Friday, January 30, 2009

And Then There Were None...random thoughts

Short and sweet here. Loved this book when I first read it all those many, many years ago when I was in seventh grade. Loved it again this time around.

Annie and I are doing a unit on plays this quarter. We actually read the play "Ten Little Indians" first. And I decided it would be worthwhile to then read the novel, so Annie could get a feel for the differences. This was the first of Christie's novels for which Christie herself wrote the stage version. She had been disappointed in some attempts that had been made by others in turning some of her other novels into plays, feeling that they had tried to stick too closely to the original novel. I found that rather interesting, always assuming that authors would not want their novels "messed with." But of course, Christie was far smarter than I am, and she realized that what works in a book, won't necessarily work on a stage. So while the basic story is similar in both the novel and the play, there are definitely major differences as well. And she brilliantly pulled off both versions.

In the unlikely event that someone doesn't know the basic gist of the story, ten people are "lured" to an island under false pretenses. Each is then accused of committing a murder in their past, and judgment falls upon them one by one.

If pressed, I suppose I would say I enjoyed the novel a bit more. For what is probably the obvious reason...there is simply more depth in the novel. And I do admit, too, that I'm just not as practiced at reading plays.

There is one thing that makes me uncomfortable. There is definitely a pervading racism displayed. And yes, I realize that it is a reflection of the times when it was written. But somehow that fact can never quite take away the sadness it still brings.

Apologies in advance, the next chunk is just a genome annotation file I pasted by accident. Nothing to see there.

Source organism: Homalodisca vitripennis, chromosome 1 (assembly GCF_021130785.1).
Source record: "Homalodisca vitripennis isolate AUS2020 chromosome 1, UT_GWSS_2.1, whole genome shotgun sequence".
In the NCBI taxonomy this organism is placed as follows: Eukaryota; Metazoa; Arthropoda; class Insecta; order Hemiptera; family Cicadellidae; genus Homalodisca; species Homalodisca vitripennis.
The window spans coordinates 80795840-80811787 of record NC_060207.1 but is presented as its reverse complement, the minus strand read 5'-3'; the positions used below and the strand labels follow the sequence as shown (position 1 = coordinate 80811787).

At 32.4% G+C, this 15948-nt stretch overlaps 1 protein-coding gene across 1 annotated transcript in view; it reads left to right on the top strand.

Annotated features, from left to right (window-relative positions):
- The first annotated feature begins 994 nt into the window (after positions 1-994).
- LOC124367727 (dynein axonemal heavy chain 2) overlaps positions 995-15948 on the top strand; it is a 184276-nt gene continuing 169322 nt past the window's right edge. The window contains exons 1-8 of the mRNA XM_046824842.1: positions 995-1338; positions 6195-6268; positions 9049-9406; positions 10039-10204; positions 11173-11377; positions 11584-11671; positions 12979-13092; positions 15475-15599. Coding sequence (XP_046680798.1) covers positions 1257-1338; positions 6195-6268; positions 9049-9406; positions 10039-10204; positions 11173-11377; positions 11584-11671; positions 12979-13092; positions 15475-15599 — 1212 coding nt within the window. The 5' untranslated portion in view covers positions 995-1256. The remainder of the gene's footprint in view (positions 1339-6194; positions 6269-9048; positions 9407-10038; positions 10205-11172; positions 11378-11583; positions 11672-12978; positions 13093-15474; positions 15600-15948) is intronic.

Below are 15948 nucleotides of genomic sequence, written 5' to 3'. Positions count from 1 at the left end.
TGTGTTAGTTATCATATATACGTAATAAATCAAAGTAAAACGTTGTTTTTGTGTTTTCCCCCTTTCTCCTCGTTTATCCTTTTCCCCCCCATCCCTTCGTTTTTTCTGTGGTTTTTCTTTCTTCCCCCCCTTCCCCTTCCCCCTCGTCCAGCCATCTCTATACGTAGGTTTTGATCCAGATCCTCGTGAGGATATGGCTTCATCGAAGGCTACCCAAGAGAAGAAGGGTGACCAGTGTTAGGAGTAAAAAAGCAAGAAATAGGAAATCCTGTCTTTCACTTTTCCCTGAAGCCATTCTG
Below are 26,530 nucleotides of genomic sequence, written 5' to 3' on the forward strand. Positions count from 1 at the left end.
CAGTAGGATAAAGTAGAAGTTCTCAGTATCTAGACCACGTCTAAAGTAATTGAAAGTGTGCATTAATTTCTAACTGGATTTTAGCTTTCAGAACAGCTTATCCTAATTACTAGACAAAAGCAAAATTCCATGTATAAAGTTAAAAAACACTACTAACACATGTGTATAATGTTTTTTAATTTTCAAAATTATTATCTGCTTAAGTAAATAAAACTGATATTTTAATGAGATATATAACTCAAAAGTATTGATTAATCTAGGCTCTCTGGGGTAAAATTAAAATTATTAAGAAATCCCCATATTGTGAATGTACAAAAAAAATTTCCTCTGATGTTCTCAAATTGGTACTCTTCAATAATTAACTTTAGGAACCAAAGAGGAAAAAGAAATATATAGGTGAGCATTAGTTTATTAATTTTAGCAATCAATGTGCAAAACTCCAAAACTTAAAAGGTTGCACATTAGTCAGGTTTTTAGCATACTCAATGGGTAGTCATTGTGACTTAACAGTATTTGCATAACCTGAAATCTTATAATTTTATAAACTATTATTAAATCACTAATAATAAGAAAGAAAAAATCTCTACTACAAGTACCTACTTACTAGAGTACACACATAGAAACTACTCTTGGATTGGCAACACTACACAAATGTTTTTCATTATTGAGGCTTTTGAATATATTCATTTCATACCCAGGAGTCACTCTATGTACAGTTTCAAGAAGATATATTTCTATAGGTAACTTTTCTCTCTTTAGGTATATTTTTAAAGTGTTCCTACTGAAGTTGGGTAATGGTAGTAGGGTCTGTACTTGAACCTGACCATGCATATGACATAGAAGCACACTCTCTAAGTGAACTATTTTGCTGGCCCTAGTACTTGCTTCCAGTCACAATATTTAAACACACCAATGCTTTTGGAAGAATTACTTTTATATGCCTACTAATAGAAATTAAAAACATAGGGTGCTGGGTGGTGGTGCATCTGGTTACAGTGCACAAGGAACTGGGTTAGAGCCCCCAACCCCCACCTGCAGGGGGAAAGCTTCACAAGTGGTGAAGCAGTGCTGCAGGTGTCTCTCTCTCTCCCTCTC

*****

For more thoughts:

*Joy at Thoughts of Joy

And if you've got a review you'd like me to add here, just leave a link in the comments. Thanks.

8 comments:

Joy said...

I reread your last paragraph a couple of times because the last book I read made me feel the same way. The good news in that is that at least we (personally) feel that way. Right? We (in general) have come a long way!

I'm so glad you enjoyed this . . . again. :)

Stephanie said...

I haven't read this in years, but I loved it when I did!!

Don't really remember anything racist, but then again, I was probably in school when I read it. I don't think I picked up on stuff like that back then.

Eva said...

I never know how to read plays in the best way.

And as far as the racism goes...a bookstore in Krasnodar, Russia had a small English section, and they carried this one. Except it was called by the original title-I almost had a heart attack when I saw Ten Little N* staring at me from the shelf.

Nymeth said...

Racism aside, I quite like the sound of this! Speaking of racism in older books, I started The Time Machine today, and as much as I'm enjoying it I couldn't help but be a bit put off with the talk of "civilized gentlemen" vs "savages". Not that I hold it against Wells, of course...he was a product of his time.

I finished a book on Racism a few days ago that I'd sure you'd enjoy! But I'll avoid hijacking the comments and tell you all about it later :P

Nymeth said...

er, I didn't mean to capitalized "racism"..it was just that I was going to write the whole book title at first :P

Trish said...

Oh I really need to read this one! I *only* know the gist of the story--what you wrote is basically it. :) Out of curiosity, when was the book written?

Debi said...

Trish,
I'm pretty sure it was first published in 1939. I hope you do read it...I think you'd enjoy it. And it's a nice quick read, too, which is sometimes nice. :)

Kerrie said...

You might like to consider submitting your reviews of Agatha Christie to the Agatha Christie Reading Challenge Carnival. See http://acrccarnival.blogspot.com/ for details